The priest was Father John Markovich, pastor of the Servian Orthodox Church of Kansas City, Kas. The people were the parishioners of the little church of St. George at 37 South First Street, and the ceremony was a part of the services held in observance of the Feast of the Three Kings, in commemoration of the visit of the wise men to the infant Jesus. In Servia the Danube and other rivers flowing through the principality are blessed every year. Instead of the clear waters of the “Blue Danube,” the people of St. George’s Church now see every day the muddy waters of the Kaw. They work in the packing houses all week and so the feast, which was last Thursday, was not celebrated until yesterday.
The Servian societies of St. George and St. Jovan met at 10 o’clock yesterday morning at the church, held services and led by a band marched to the Central Avenue Bridge. First in the procession came two altar boys in white surplices, one carrying a silver crucifix and the other a censor. They were followed by the Rev. Father Markovich, dressed in the silk, silver brocaded vestments of the church brought over from the Old Country. In the middle of the bridge he took the crucifix from the altar boy, turned east, north, west and south, making the sign of the cross in each direction, and he made a prayer blessing the waters of the river. A bucket was lowered and brought up filled with water. The choir boys chanted while he cast a few drops in each direction. The people came one by one and kissed the cross. Then the priest sprinkled a few drops of what was now holy water on each bowed head and blessed each parishioner.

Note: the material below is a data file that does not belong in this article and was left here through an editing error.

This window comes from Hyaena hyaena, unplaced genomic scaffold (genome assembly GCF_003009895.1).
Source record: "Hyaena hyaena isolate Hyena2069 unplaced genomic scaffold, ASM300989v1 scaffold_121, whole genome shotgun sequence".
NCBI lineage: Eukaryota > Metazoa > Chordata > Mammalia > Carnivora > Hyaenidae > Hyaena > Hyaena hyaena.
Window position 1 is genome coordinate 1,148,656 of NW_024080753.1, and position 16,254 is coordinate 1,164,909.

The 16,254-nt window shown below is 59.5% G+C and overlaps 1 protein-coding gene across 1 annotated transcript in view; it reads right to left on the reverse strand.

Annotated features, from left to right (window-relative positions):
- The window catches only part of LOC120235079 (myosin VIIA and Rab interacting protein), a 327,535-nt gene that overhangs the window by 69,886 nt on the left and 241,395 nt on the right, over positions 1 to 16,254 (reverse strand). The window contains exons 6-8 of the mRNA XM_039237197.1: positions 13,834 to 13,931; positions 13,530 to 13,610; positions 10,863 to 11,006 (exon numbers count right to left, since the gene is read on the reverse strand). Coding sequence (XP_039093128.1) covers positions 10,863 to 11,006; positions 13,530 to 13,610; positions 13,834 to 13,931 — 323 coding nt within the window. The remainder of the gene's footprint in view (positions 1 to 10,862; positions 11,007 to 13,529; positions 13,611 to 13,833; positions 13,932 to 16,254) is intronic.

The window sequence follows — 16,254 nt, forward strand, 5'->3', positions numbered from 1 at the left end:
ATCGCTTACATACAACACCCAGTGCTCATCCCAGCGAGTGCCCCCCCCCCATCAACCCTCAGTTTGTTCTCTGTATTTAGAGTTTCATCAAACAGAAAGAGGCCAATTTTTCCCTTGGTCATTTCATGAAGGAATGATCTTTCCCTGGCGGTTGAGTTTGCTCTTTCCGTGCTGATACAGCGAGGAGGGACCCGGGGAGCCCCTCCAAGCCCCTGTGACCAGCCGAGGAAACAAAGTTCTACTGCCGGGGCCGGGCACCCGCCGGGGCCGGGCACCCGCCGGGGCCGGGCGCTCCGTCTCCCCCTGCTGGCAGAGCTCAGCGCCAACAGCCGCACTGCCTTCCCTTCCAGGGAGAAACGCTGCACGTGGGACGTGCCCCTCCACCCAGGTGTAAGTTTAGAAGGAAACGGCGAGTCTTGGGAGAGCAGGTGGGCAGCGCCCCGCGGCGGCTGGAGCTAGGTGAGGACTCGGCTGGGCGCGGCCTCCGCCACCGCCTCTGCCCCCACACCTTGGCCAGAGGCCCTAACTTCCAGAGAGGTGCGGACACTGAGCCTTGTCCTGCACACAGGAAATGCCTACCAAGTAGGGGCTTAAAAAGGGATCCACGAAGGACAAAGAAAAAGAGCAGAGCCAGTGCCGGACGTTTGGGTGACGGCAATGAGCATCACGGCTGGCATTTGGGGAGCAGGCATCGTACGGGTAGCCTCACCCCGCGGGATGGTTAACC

Since the custom was inaugurated in Servia in the Middle Ages it has been the belief that after a river has been blessed its waters will not overflow or do any harm, but will bring prosperity to the people living along its banks.
The Kansas City Serbs were obviously trying, as best they could, to maintain their Orthodox traditions in a rather strange land — a land with not only a muddy river and a traffic-filled bridge, but jobs that didn’t allow for a festal day off. They made do by observing the feast a few days late.
I especially like the idea, most clearly expressed at the end of the first article, that, by blessing the waters, the Kaw becomes just as sacred as any river in Serbia (or, for that matter, the Jordan itself). In a very special way, Theophany takes America, a foreign land for Orthodoxy, and blesses it, makes it holy. It sends the message that, even though we may not have two thousand years of history and saints and ancient churches in our country, we too are Orthodox, and salvation can be accomplished here just as much as it can be in a traditionally “Orthodox” land.
The name of the priest was Archimandrite Joanikije Markovich, former monk from the Decani Monastery in Kosovo. They misspelled his name in the news-paper.